“I know my password but where have I left my iPhone?”.

An advantage when writing a blog is that you get to express a personal point of view in as authoritative manner as you like. Opinion masquerading as fact.

“What this Government needs to do is ……..”

“The best computer on the market is…..”

“Where Microsoft went wrong is……..”

It would be interesting to know how many people actually agree with one opinion or another. The fact is, (there I go again) that people only agree if the opinion expressed happens to match their own.

That’s also the trouble with computer applications. Their ease of use is generally knowledge based. By that I mean if you happen to know how to do something, it’s easy. If you don’t it’s hard. Well, not always. Rachmaninov’s Second Piano Concerto is genuinely hard even if you know how to play the piece because Rachmaninov was a virtuosos pianist with very large hands and could manage the spread of keys. You never hear of anyone saying, “Oh, Microsoft Word is okay to use but that Outlook. Wow it was hard”. I feel that software applications are becoming a bit like the TV quiz, University Challenge. Dead easy if you happen to know the answer. Impossible if you don’t. You see, sitting on the sofa and always yelling “Agamemnon” as the answer, when generally in the arena of the ancient Greeks, does not count as expertise on the subject. Even if now and again it turns out to be the correct answer.

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What about intuition? The problem is that Agamemnon is the only name of an ancient Greek King that I know. To volunteer it in the right context is not only a good starting point, it’s also the only response open to me. But does that work with software? It should. Programs are meant to be logical and intuitive. If you haven’t ever run a computer program in your life you’ll possibly have a problem or two but we are used to pull downs, right clicks, menu operations etc. Until that is we come to the words “Please enter your password”.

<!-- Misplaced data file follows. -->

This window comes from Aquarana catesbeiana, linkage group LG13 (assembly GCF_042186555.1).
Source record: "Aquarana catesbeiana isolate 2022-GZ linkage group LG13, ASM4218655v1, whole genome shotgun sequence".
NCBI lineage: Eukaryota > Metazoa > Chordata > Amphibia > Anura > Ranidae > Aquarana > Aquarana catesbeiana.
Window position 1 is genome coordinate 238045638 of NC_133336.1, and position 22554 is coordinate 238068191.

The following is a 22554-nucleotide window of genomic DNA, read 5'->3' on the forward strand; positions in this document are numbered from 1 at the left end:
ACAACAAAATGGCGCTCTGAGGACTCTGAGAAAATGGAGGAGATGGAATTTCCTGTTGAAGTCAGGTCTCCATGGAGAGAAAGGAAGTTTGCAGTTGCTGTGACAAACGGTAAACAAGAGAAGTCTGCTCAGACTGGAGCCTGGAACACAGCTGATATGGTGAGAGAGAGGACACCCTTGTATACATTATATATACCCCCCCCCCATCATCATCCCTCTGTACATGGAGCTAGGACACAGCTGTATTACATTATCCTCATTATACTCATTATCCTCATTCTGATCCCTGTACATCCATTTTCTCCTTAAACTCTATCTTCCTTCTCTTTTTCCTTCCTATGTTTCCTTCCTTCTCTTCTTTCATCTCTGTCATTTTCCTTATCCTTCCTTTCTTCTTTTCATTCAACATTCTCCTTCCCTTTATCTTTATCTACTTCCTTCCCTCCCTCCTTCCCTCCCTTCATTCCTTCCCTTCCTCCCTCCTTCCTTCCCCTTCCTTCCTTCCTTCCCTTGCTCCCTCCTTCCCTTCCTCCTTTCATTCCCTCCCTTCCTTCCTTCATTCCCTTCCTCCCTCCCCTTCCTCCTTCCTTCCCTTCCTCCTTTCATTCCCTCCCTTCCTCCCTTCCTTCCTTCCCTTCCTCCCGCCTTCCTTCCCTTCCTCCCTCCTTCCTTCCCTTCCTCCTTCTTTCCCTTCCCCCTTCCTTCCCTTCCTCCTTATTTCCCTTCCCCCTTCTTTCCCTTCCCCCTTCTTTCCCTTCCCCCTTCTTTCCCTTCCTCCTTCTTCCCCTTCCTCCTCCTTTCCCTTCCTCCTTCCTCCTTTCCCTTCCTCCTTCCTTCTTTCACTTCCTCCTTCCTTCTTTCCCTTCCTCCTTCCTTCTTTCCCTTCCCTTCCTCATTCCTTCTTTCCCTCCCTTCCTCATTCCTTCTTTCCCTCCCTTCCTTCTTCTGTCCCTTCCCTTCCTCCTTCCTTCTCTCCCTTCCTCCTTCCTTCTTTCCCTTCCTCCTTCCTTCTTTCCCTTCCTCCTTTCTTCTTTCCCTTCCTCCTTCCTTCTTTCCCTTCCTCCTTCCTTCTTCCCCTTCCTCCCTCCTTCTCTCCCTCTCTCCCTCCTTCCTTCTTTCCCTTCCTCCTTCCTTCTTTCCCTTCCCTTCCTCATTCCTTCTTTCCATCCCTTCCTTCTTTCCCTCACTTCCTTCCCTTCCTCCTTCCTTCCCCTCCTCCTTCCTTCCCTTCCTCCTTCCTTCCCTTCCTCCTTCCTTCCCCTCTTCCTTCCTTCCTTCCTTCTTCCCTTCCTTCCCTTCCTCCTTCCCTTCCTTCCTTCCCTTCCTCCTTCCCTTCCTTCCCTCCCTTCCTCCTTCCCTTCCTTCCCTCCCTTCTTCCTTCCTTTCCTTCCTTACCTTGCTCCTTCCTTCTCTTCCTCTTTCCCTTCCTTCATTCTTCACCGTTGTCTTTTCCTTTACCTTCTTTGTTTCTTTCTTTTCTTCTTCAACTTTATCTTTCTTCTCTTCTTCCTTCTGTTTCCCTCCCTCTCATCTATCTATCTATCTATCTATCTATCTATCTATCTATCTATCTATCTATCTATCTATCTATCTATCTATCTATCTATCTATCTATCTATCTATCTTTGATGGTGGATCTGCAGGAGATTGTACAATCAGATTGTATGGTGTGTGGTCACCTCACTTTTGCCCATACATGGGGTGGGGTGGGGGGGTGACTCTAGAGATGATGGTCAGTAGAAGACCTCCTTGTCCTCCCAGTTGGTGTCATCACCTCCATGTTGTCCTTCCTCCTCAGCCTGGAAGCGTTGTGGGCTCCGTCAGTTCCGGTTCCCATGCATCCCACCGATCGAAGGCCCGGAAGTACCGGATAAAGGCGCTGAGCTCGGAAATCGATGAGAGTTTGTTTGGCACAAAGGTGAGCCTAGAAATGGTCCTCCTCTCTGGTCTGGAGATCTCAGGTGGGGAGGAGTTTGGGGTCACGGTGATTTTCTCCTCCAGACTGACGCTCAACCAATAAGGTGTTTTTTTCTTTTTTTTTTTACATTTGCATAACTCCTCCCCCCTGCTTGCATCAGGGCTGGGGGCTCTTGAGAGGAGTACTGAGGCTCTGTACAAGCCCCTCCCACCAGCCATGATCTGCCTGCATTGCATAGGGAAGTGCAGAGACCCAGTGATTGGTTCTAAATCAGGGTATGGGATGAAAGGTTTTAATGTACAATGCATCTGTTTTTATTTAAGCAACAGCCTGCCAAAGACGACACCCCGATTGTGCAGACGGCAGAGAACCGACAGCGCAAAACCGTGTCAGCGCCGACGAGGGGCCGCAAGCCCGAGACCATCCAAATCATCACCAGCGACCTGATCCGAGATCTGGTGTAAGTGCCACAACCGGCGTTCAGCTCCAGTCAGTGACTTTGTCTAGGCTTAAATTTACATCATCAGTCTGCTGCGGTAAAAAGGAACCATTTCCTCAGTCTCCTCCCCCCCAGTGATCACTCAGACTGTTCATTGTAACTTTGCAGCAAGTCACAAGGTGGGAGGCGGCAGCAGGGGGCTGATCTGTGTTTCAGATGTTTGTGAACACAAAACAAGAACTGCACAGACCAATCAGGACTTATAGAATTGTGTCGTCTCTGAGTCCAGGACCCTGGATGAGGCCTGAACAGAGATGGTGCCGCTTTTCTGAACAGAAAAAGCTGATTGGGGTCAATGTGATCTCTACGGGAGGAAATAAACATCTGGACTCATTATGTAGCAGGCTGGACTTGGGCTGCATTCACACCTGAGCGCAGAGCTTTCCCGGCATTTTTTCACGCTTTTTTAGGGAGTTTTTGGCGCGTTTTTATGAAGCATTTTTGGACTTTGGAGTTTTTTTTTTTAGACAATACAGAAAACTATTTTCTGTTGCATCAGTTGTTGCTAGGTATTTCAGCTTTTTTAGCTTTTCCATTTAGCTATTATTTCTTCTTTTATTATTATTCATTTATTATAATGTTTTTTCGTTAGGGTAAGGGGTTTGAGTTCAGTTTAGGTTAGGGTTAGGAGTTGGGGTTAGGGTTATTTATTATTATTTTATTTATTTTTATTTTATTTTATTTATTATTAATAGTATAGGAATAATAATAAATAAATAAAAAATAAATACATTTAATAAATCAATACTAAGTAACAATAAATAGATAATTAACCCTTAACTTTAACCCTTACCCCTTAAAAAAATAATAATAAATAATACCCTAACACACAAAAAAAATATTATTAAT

Words guaranteed to strike fear into the hearts of the most experienced users. Why? Once upon a time we’d only enter our password to gain entry to a database or to the code itself. But now, we’re on-line. Microsoft’s Office 365 seems to want to know our password at seemingly several points. What’s your user name? it asks. With great trepidation you give it your best shot. Ah, is that your Microsoft Account or your Work or Organisation Account? Well this is Microsoft’s Office 365 isn’t it. My company surely isn’t the right answer……Oh, hang on. “Microsoft” referred to my private account and it’s the company Office 365 account I’m using. Close call that. Now what username? I used the same email address for both. Well it is my email address, what else could I do. OK. That’ll make it easier then. I only have one email address. Now the password. You enter it and wait. You need to update your password it says and takes you off to some other screen. Microsoft or Work or Organisational Account it asks. What again? Never mind. Play it straight. Give them what they want. Now what? How do you want the verification code? Email? I can’t log onto my email yet. Mobile? I don’t have cellular coverage here. Letter in the Times Personal Column? The paper doesn’t come out until tomorrow. Oh hell, I didn’t want to log on anyway.

Then you click on a URL link you left on your desktop and guess what. It opens the Office 365 page you wanted anyway. Go figure!

And that password. I was fond of Agamemnon but it wasn’t a strong password. OK how about Agam3mn0n. Great except they want me to update it. Fair enough, now how about $Agam3mn0n$. Except after several password updates it’s now A$$gam3mn0$$$n and I’m not sure how many $$ I’ve added. Worse still I put that in as my Microsoft password. Not my Work or Organisational password but my Microsoft password (all right, I was tired and I made a mistake!). When it was wrong I asked them to send me a verification code, forced the new password on them and they updated it. Now? Now, I haven’t a clue.

You know I seriously contemplated deleting my Microsoft account and my Office 365 account and starting all over again. Except I don’t seem to have the right password to log onto the admin account, and they have my credit card, valid for another two years so I can’t even take the ‘nuclear option’. To hell with it. It’s all extremely easy to use. Provided that is, you already know the answers.

The moral of the story. Office 365 is easy to use if you know how to log on, so be very, very careful and don’t upset the ‘Passwords Gods’. Good. You’ve logged on. Now what about the easy-to-use question? To continue reading my next point, please jump back to the section starting ßß further up the page.

Ivor Share